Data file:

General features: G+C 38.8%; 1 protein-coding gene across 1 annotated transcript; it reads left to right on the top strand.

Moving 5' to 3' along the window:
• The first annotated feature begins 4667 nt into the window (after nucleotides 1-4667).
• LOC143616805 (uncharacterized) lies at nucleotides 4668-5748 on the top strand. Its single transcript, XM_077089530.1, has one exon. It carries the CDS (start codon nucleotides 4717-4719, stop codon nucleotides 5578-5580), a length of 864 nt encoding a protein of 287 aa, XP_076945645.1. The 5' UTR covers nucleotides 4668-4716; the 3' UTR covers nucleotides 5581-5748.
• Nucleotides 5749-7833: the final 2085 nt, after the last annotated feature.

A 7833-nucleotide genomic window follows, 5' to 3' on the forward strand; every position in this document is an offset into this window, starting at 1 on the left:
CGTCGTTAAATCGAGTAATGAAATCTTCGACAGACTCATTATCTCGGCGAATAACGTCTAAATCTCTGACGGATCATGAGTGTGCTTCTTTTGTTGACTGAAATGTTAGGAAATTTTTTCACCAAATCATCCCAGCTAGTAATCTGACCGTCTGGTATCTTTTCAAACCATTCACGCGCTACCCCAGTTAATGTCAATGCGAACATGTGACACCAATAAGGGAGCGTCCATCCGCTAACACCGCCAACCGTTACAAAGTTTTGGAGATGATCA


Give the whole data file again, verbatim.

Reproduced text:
General features: G+C 38.8%; 1 protein-coding gene across 1 annotated transcript; it reads left to right on the top strand.

Moving 5' to 3' along the window:
• The first annotated feature begins 4667 nt into the window (after nucleotides 1-4667).
• LOC143616805 (uncharacterized) lies at nucleotides 4668-5748 on the top strand. Its single transcript, XM_077089530.1, has one exon. It carries the CDS (start codon nucleotides 4717-4719, stop codon nucleotides 5578-5580), a length of 864 nt encoding a protein of 287 aa, XP_076945645.1. The 5' UTR covers nucleotides 4668-4716; the 3' UTR covers nucleotides 5581-5748.
• Nucleotides 5749-7833: the final 2085 nt, after the last annotated feature.

A 7833-nucleotide genomic window follows, 5' to 3' on the forward strand; every position in this document is an offset into this window, starting at 1 on the left:
CGTCGTTAAATCGAGTAATGAAATCTTCGACAGACTCATTATCTCGGCGAATAACGTCTAAATCTCTGACGGATCATGAGTGTGCTTCTTTTGTTGACTGAAATGTTAGGAAATTTTTTCACCAAATCATCCCAGCTAGTAATCTGACCGTCTGGTATCTTTTCAAACCATTCACGCGCTACCCCAGTTAATGTCAATGCGAACATGTGACACCAATAAGGGAGCGTCCATCCGCTAACACCGCCAACCGTTACAAAGTTTTGGAGATGATCA